Dated Pamphlet

As you walk to the Guesthouse, you read through the pamphlet...

Practical Organisation

Every human story has a cast of characters and a social context. People descend from other people, and they begin life as weak creatures incapable of independence. No man is an island; practical reality ensures that social organisation is necessary for human welfare. Society has an impact on everything from material conditions to education and emotional wellbeing.

There are many ways to structure human relationships; history provides countless examples and scenarios for study. The social or political science reaches its conclusions by carefully considering the ethical and material realities of a given scenario. It is not acceptable to apply one model in a procrustean fashion. Further, the greater model generally contains many minor social units. The conclusions reached by a law-giver organising a major nation on Earth will be different from those reached by one who is designing a new colony on Mars.

Some have claimed that the greater organisations arose from the lesser - the family unit ultimately giving rise to society as a whole. At any rate, it is clear that all social organisations serve an ethical function. We know this because we have all experienced the benefits of society, and society provides us with an avenue to do good ourselves. At the very least, we were fed as children and kept safe. We were also educated by our parents and other adults, and in turn we will create and promote the next generation.

The political science also calls on one to design institutions that can survive the transition from generation to generation. Education and culture can inure a society against danger and grant some capacity to adapt to new circumstances, but ultimately the law-giver must consider how things may be abandoned or dissolved. Everything with a beginning has an end – a given society or institution is no exception to this rule.

There will come a time when the circumstances that gave rise to the organisation have passed. Generations differ in quality, technology changes, and fate can end lives early and cause tremendous disruption. What was once designed to further the common welfare may become corrupted; a select few may hoard the benefits for themselves absent any great ethical justification. Law givers look beyond the instant generation, and acknowledge the imperfect nature of their subjects.

Principles of Political Organisation

People constitute political society; they are the principle resource and purpose of all related institutions and practices. Therefore, this field is judged in accordance with how the institutions relate to people. Traditionally, there are three human-focused principles that define institutions and practices - Monarchy, Oligarchy, and Democracy.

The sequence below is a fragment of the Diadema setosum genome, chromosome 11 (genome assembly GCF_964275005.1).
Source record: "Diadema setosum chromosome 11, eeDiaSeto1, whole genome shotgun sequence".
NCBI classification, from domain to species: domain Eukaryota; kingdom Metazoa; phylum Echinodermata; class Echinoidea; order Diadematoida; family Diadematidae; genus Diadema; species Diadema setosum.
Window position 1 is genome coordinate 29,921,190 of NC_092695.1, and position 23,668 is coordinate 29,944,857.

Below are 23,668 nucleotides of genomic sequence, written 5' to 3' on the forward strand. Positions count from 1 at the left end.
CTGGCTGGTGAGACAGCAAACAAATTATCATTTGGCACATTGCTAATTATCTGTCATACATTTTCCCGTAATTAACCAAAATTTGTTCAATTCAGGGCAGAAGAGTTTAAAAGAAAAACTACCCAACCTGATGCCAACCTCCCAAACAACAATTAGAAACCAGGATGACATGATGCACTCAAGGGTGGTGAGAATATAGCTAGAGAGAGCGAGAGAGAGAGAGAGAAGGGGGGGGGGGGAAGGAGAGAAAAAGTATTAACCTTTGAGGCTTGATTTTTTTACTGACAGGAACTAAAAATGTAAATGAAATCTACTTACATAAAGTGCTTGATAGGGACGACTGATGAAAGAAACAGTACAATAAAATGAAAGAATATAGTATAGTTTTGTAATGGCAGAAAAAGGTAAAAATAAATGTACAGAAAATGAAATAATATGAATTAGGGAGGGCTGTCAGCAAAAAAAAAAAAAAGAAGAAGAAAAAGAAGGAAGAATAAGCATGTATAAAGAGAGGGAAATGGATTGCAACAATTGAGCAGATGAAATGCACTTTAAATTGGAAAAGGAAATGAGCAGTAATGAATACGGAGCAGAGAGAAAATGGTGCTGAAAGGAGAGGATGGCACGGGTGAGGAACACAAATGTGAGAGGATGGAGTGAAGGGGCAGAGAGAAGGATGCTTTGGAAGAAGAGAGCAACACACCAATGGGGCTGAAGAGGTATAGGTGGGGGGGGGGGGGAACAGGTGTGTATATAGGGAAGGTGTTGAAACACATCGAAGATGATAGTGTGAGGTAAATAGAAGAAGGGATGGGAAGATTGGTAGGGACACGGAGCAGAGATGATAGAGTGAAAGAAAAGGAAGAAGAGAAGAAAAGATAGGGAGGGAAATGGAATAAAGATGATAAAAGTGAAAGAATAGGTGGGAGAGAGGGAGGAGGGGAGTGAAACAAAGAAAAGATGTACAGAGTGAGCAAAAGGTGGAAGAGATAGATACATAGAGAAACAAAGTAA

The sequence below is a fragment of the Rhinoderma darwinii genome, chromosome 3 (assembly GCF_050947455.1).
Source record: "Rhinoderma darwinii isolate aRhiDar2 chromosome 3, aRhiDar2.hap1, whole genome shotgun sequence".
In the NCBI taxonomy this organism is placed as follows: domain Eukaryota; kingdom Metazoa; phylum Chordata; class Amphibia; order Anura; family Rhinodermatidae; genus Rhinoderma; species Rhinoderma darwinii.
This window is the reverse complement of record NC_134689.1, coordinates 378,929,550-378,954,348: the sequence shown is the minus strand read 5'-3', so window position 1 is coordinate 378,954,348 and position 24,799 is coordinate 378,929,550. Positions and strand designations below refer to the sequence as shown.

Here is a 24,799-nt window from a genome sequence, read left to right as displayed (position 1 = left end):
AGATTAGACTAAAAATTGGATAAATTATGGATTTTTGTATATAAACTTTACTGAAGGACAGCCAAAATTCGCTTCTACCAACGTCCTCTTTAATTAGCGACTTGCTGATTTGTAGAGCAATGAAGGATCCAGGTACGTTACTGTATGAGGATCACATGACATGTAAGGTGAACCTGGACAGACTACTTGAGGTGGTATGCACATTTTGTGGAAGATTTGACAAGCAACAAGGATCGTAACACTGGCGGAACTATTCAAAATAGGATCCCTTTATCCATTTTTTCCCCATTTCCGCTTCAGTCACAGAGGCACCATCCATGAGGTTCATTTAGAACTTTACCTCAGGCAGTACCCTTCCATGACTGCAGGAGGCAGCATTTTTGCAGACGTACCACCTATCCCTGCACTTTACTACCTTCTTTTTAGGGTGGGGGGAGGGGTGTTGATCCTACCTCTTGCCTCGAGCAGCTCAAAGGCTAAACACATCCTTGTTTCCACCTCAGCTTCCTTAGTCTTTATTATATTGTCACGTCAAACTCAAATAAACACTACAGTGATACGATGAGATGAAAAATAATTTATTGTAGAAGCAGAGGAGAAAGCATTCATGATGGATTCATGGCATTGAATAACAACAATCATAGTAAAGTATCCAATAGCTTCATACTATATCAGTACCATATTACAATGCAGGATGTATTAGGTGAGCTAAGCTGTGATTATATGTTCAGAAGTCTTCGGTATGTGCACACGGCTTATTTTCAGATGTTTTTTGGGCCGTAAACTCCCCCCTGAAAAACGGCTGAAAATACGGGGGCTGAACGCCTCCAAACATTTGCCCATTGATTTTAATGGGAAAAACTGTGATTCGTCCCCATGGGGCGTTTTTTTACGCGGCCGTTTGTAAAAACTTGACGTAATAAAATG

As the name suggests, monarchy refers to the rule of one. It represents institutions and practices that concentrate power and focus upon one individual. The idea of an emperor enjoying independent, absolute, and inherent authority may be the ultimate expression of this ideal. Similarly, the family unit might fully empower the pater familias. However, all principles may be partially applied and combined – perhaps the criminal prosecution function of government might be entirely bestowed upon a single individual, but he may be selected by lot and only serve for a set time. There are a multitude of different possibilities.

Oligarchy expands the focus to select groups of people. They may be chosen by property class, professional license, or any other exclusive mark that allows them to be distinguished as a special class. They might simply be well-connected and influential, and by that influence be granted admission to an exclusive institution. The formation of the class and the practices that characterise it admit of great complexity. For example, direct election is a common oligarchic method of filling offices today (based as it is on prominence or influence). However, it may be tempered by a democratic spirit when the institution allows a broad franchise to cast the votes that elect the regional oligarch.

Democracy is the final expansion of focus; it renders all members of the society equal. On a national level, it might be characterised by a grand assembly that welcomes every citizen to participate equally. It may fill offices or other positions by the democratic method of sortition - any citizen may be entered into the draw, and any participant has equal chance of selection irrespective of prominence, wealth, or other advantages. There are also particularly democratic methods of cutting the tall poppies, such as ostracism.

In practice, these idealised principles are rarely seen alone. We have separated the three substances and presented them as pure, but in crafting a model the law giver combines them all in various ways. The law giver does so by considering a particular scenario and citizen body, coupled with his ethical understanding.

As an example, consider a government that has a king as its nominal leader. The king controls the national church and holds absolute authority to dissolve a legislative assembly of elected officials. That oligarchic body of elected officials controls the selection of new members and

There is a tremendous number of possible combinations and methods. The good law giver will fit the pieces together and create a harmonious model that brings stability and elevates the citizenry. This is a highly complex field, and there is much left to be discussed elsewhere.

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